Marcus Allen, 1993
764 yards, 3.7 average, 12 TD
Okay, we're dropping quickly at this point. Most running backs, even the best of them, are retired at this point. In a strange quirk, though, 33 is actually a weaker age for top RB seasons than 34 is. In 1993, Allen finally escaped from Al Davis and was reborn as a short-yardage specialist in Kansas City. Paul Zimmerman wrote of Allen that "down around the goal line, a sixth sense kicked in and his instincts for the end zone became phenomenal. It was a unique talent." The early '90s were a dry period for running backs, and Allen this season ranked 15th in rushing yards, t-9th in rushing first downs, and led the league in rushing TDs. Not bad for an old man.
John Henry Johnson, 1963
John Riggins, 1982
Franco Harris, 1983
Ottis Anderson, 1990
Warrick Dunn, 2008
Johnson ranked 4th in the NFL in rushing (773 yds). Riggins atoned for a disappointing regular season (3.1 avg, 3 TD) with a phenomenal postseason performance, maybe the best ever. Harris is the only 33-year-old ever to rush for 1,000 yards, and his 1,285 yards from scrimmage are the most ever by a 33-year-old RB. Anderson totaled 923 yards from scrimmage and scored 11 TDs, then went on to win the MVP Award of Super Bowl XXV. Dunn gained a combined 1,116 yards from scrimmage, and never fumbled in 233 touches.
John Riggins, 1983
1,347 yards, 3.6 average, 24 TD
Riggins had an awful rushing average (3.6 yds/att) and contributed nothing as a receiver (5 rec, 29 yds), but he ranked 5th in rushing yardage and broke the single-season TD record, setting a mark that stood for over a decade. The Diesel also made another stellar postseason run, combining for 242 yards and 5 TDs in two playoff games, and scoring Washington's only touchdown in Super Bowl XVIII.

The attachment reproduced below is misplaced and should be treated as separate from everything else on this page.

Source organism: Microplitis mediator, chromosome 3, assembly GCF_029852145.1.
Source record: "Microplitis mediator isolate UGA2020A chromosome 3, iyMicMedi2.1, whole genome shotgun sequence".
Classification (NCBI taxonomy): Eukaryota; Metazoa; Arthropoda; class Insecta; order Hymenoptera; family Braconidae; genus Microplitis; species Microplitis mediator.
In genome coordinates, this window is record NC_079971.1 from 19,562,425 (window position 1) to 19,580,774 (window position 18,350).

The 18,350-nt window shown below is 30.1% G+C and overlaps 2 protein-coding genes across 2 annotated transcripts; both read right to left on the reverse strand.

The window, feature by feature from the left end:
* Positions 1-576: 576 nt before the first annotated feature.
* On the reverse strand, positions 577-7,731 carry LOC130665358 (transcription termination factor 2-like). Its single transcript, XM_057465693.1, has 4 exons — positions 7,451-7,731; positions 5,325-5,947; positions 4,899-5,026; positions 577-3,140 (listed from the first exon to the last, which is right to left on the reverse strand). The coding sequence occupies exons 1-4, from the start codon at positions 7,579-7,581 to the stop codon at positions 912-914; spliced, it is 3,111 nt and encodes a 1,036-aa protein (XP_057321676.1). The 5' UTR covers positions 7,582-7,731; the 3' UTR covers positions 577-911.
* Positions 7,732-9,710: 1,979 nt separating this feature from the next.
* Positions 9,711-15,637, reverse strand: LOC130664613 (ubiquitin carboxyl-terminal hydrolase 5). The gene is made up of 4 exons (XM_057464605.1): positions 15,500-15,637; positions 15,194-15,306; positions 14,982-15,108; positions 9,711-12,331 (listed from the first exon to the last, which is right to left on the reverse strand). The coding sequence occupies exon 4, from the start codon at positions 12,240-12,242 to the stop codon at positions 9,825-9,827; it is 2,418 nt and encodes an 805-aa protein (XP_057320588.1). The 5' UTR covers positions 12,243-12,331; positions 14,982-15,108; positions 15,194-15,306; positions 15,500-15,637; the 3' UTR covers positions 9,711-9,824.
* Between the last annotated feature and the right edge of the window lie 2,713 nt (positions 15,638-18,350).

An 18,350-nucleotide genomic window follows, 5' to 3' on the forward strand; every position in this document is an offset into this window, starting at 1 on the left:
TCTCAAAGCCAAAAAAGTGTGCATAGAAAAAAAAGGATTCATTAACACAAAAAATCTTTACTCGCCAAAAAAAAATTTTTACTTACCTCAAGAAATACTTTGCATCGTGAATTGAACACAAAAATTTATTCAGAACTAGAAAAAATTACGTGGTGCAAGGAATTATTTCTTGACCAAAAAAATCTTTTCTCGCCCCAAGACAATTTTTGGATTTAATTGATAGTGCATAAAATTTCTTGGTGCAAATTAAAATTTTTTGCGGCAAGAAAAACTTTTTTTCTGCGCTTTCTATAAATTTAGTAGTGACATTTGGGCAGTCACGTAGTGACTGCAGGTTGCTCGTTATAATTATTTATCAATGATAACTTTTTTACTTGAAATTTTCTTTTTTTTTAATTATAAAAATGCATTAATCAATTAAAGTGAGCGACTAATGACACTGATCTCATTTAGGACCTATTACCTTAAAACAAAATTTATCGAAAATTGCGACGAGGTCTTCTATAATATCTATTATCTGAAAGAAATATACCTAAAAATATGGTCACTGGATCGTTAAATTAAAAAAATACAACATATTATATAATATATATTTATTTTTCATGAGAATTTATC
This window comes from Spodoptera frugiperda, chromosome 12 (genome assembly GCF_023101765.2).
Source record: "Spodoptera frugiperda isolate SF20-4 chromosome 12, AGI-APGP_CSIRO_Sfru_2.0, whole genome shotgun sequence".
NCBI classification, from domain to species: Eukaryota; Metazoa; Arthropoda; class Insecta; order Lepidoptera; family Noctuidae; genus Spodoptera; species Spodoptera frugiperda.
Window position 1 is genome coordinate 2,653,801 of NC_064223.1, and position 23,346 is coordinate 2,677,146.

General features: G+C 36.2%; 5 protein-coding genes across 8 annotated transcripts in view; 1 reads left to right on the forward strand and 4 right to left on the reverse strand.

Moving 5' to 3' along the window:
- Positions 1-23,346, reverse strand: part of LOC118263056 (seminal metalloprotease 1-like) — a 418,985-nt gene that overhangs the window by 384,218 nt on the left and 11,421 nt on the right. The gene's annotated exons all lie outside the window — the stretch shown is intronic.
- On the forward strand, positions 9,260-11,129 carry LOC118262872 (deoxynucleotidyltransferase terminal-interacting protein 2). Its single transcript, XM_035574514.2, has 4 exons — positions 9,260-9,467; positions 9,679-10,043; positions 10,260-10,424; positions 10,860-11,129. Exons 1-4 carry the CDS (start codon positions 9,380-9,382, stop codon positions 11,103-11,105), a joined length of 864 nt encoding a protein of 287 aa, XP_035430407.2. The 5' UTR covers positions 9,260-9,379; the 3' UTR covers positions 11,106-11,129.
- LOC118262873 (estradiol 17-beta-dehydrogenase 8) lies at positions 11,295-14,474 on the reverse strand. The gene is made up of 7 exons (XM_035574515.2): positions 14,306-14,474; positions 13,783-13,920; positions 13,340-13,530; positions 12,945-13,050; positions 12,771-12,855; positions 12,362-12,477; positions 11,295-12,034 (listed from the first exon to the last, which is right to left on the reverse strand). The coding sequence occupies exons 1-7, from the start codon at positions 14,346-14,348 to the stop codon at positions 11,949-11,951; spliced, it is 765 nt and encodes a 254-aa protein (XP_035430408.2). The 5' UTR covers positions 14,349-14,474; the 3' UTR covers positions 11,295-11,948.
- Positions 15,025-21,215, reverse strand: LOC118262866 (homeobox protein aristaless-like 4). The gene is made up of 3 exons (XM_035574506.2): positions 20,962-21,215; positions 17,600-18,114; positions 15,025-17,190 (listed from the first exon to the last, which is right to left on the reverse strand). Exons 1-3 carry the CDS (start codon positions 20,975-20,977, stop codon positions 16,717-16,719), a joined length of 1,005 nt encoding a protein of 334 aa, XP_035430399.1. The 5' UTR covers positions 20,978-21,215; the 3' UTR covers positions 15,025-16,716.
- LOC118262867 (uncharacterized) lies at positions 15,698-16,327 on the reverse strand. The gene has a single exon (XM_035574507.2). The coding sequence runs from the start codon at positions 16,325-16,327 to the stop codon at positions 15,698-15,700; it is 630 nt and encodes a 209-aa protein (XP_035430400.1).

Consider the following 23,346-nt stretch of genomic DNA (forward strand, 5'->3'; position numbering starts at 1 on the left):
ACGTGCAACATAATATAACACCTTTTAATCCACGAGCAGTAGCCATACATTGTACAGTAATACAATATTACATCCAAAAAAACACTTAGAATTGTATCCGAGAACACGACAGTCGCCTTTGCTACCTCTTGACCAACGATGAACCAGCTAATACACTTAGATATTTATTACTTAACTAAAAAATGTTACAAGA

Joe Perry, 1961
John Henry Johnson, 1964
Tony Dorsett, 1988
Marcus Allen, 1994
Earnest Byner, 1996
Perry, a lifelong 49er, moved to the Colts in 1961. Despite splitting time with Lenny Moore, he rushed for 675 yards and caught 34 passes for another 322. Johnson rushed for 1,048 yards, only the second season of his career in which he topped 1,000, with a 4.5 average and 8 TDs. Dorsett, starring for the Broncos in his final season, rushed for 703 yards with a 3.9 average. Yeah, I know that doesn't sound great. The guy was 34, give him a break. Allen caught 42 passes and gained a combined 1,058 yards. Byner, in the Ravens' inaugural season, rushed for 634 yards — his highest total since 1992 in Washington — and caught 30 passes for 270 yards.
John Riggins, 1984
1,239 yards, 3.8 average, 14 TD
How was John Riggins so productive at an age when most RBs are not only washed up, but so washed up that they admit they can't play any more, and finally retire? It presumably wasn't the clean lifestyle of a man known for his eccentric personality and no-holds barred partying. So we attribute Riggins' success to a historic offensive line (The Hogs), a brilliant offensive coach (Joe Gibbs), the obvious (skill, perseverance, and luck — not necessarily in that order) ... and maybe a year off. Riggins sat out the 1980 season in a contract dispute, so he had less wear and tear — at least of a football nature — than most players that age, and he'd even had a year to recover.
Marcus Allen, 1995
Emmitt Smith, 2004
I could name more than two Honorable Mentions. There are other running backs who played and contributed at this age. But to illustrate how minor those contributions were, consider that the 5th-leading 35-year-old rusher of all time was a quarterback, Joe Theismann. Actually, 36-year-old QBs Doug Flutie and Steve Young rate even higher. Aside from Riggins, the only RBs who really distinguished themselves at this age were Allen (1,040 YFS) and Smith (1,042 YFS, 9 TD). Allen and Riggins also had respectable age 36 seasons.
Below is a list of the best RB at each age included in the study.
Ages 23-28 are the clear heart of a running back's career.